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Other/Mixed Aerobic Deficiency Syndrome

Other strength modalities (e.g., Clubs), mixed strength modalities (e.g., combined kettlebell and barbell), other goals (flexibility)

LoneRider

Level 6 Valued Member
I found this article in my newsfeed today from the fine folks at Mountain Tactical Institute as run by Rob Shaul (founder of Mountain Athlete and Military Athlete).

 

offwidth

Level 9 Valued Member
I found this article in my newsfeed today from the fine folks at Mountain Tactical Institute as run by Rob Shaul (founder of Mountain Athlete and Military Athlete).

Good article.
 

WhatWouldHulkDo

Level 7 Valued Member
If there is a vague idea of an aerobic base pertaining to endurance sports that rely on a big aerobic base, then what about anaerobic sport?....Really vague, I suppose?
You know, if any of this stuff had a 100% clearly defined science that applied across all cases, we'd all be doing it, and there wouldn't be any debate (except among folks who don't want to believe science). And of course, strength training (or to put it in your lane, speed training) is no different. There are methodologies that have been very successful, but to any methodology it seems like you can always find an anecdotal counterpoint.

I am just as skeptical of any attempt to draw a line that says "now you have enough aerobic capacity" as I am of any attempt to draw a line that says "now you are strong enough". Such assertions are marketing pitches, not absolute truths. The measurement has to be made in the application, not in the lab; if your most strenuous activity is picking up groceries, then your aerobic capacity test should be done in the grocery store.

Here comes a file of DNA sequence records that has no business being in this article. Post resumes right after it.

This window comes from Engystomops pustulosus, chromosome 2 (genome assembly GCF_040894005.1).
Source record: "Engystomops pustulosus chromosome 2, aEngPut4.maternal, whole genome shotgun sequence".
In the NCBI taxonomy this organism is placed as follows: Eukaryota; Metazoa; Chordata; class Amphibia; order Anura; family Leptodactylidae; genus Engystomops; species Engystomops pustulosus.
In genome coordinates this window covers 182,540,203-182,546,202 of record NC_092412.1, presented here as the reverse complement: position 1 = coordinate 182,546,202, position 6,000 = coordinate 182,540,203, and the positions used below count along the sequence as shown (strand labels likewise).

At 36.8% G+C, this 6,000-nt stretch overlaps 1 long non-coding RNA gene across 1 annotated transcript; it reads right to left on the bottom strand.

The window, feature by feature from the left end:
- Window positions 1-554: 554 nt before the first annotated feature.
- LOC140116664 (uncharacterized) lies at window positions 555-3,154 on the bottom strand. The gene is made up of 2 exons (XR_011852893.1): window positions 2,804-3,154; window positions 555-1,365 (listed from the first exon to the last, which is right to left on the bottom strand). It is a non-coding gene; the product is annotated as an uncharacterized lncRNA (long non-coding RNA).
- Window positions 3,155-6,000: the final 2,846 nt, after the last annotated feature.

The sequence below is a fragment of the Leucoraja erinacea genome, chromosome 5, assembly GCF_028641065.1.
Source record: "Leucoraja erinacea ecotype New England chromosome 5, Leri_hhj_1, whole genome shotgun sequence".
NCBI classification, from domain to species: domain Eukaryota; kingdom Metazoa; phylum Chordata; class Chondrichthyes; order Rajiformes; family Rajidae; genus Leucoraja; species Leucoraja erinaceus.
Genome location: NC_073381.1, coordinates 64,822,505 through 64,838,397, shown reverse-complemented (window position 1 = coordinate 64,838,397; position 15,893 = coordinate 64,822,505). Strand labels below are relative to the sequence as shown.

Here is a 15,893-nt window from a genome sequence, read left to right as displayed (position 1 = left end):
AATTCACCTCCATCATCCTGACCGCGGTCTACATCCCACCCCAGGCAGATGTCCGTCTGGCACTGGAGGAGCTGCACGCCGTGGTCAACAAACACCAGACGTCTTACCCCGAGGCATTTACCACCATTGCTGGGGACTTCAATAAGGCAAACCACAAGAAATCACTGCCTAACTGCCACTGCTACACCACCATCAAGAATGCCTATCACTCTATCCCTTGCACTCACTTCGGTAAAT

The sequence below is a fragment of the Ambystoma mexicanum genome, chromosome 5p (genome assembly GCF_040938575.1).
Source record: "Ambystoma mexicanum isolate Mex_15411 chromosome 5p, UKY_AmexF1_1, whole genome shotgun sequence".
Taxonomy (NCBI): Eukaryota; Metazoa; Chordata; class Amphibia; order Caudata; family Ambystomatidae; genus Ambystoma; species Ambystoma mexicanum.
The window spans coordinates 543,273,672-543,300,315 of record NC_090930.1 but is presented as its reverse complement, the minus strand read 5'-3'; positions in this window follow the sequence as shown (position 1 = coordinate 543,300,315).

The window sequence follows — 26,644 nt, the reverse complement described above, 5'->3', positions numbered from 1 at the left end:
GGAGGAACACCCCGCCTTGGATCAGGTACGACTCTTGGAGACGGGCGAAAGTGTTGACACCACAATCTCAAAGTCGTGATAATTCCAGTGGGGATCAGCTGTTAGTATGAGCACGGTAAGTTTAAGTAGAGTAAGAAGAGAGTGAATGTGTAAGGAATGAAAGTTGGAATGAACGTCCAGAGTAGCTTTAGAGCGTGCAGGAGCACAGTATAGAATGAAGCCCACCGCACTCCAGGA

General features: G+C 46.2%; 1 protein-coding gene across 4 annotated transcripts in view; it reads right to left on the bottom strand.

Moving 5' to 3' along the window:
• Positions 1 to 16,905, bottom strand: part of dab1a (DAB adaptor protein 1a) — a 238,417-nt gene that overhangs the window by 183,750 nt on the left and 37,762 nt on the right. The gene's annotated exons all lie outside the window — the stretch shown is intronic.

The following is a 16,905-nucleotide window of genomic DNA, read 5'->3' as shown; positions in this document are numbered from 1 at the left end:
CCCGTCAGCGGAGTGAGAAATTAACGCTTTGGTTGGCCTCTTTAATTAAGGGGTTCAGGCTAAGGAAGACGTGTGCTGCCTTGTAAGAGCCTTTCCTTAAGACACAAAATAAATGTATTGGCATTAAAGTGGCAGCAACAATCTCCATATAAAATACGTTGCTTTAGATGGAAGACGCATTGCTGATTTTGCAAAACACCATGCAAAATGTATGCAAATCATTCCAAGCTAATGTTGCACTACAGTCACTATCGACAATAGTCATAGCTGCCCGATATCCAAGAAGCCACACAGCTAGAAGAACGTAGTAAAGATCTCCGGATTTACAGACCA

If I was interested in scaling mountains or running marathons, then absolutely I'd be looking for aerobic capacity recommended by guys who scale mountains or run marathons. And therein might be the real magic; we all need to find aerobic capacity recommendations from people who are doing exactly what we wish we could do. For example, the Hulk recommends enough aerobic capacity to smash at least 4 alien soldier battalions without going anaerobic.

Apologies for the non-scientific rant.
 

John K

Level 7 Valued Member
Great article @LoneRider ! My two favorite quotes:
These are certainly getting better and better every year, but I would argue that a person is better served learning to read their own body. Personally, I’ve found myself during many training sessions frustratedly chasing heart rates, stopping me from simply finding a zone and enjoying the experience. But if I simply settle into a comfortable, nose-breathing (or conversational) pace, I can maintain pace longer and enjoy the training much more.
Rob and I probably could’ve passed a Bill through the molasses-covered halls of Congress with all of the time we spent kicking ideas, experience and research back and forth while I slogged through this writing.

The latter because it is funny, the former because it echoes my own experiences and why I am such a proponent of ventillatory threshold as a training marker.

Anyways, in slightly unrelated news, I saw an article that Aleksandr Sorokin broke the 100 mile record running with an average pace of 6:31 min per mile. That's just mind boggling. He definitely has ADS. ;)
 
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